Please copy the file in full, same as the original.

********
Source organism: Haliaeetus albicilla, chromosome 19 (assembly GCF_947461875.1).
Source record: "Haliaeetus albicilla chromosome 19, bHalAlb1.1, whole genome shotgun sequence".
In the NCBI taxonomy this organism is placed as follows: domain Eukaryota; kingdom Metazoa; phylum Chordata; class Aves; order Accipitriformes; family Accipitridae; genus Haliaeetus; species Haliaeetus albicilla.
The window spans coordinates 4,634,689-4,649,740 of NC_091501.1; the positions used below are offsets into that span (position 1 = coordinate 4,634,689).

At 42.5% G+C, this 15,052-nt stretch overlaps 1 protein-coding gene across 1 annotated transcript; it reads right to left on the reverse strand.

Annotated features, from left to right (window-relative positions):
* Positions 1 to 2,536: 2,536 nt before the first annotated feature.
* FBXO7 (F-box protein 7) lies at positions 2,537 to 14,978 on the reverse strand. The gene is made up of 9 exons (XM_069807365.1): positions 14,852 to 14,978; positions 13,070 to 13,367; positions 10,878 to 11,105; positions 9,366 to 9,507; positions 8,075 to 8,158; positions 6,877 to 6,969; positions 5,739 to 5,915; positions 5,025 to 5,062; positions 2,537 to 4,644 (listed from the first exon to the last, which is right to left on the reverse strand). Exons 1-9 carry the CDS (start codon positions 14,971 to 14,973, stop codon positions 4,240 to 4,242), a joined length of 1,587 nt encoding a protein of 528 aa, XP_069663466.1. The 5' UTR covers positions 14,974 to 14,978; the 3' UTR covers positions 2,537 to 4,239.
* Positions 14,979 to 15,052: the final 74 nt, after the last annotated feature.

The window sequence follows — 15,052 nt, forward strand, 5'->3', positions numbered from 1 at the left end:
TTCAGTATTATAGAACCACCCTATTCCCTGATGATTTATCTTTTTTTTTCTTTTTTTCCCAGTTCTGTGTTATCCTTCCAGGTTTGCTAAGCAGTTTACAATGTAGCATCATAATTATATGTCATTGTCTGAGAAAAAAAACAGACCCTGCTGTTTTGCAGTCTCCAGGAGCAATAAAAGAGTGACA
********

Source organism: Haliaeetus albicilla, chromosome 19 (assembly GCF_947461875.1).
Source record: "Haliaeetus albicilla chromosome 19, bHalAlb1.1, whole genome shotgun sequence".
In the NCBI taxonomy this organism is placed as follows: domain Eukaryota; kingdom Metazoa; phylum Chordata; class Aves; order Accipitriformes; family Accipitridae; genus Haliaeetus; species Haliaeetus albicilla.
The window spans coordinates 4,634,689-4,649,740 of NC_091501.1; the positions used below are offsets into that span (position 1 = coordinate 4,634,689).

At 42.5% G+C, this 15,052-nt stretch overlaps 1 protein-coding gene across 1 annotated transcript; it reads right to left on the reverse strand.

Annotated features, from left to right (window-relative positions):
* Positions 1 to 2,536: 2,536 nt before the first annotated feature.
* FBXO7 (F-box protein 7) lies at positions 2,537 to 14,978 on the reverse strand. The gene is made up of 9 exons (XM_069807365.1): positions 14,852 to 14,978; positions 13,070 to 13,367; positions 10,878 to 11,105; positions 9,366 to 9,507; positions 8,075 to 8,158; positions 6,877 to 6,969; positions 5,739 to 5,915; positions 5,025 to 5,062; positions 2,537 to 4,644 (listed from the first exon to the last, which is right to left on the reverse strand). Exons 1-9 carry the CDS (start codon positions 14,971 to 14,973, stop codon positions 4,240 to 4,242), a joined length of 1,587 nt encoding a protein of 528 aa, XP_069663466.1. The 5' UTR covers positions 14,974 to 14,978; the 3' UTR covers positions 2,537 to 4,239.
* Positions 14,979 to 15,052: the final 74 nt, after the last annotated feature.

The window sequence follows — 15,052 nt, forward strand, 5'->3', positions numbered from 1 at the left end:
TTCAGTATTATAGAACCACCCTATTCCCTGATGATTTATCTTTTTTTTTCTTTTTTTCCCAGTTCTGTGTTATCCTTCCAGGTTTGCTAAGCAGTTTACAATGTAGCATCATAATTATATGTCATTGTCTGAGAAAAAAAACAGACCCTGCTGTTTTGCAGTCTCCAGGAGCAATAAAAGAGTGACA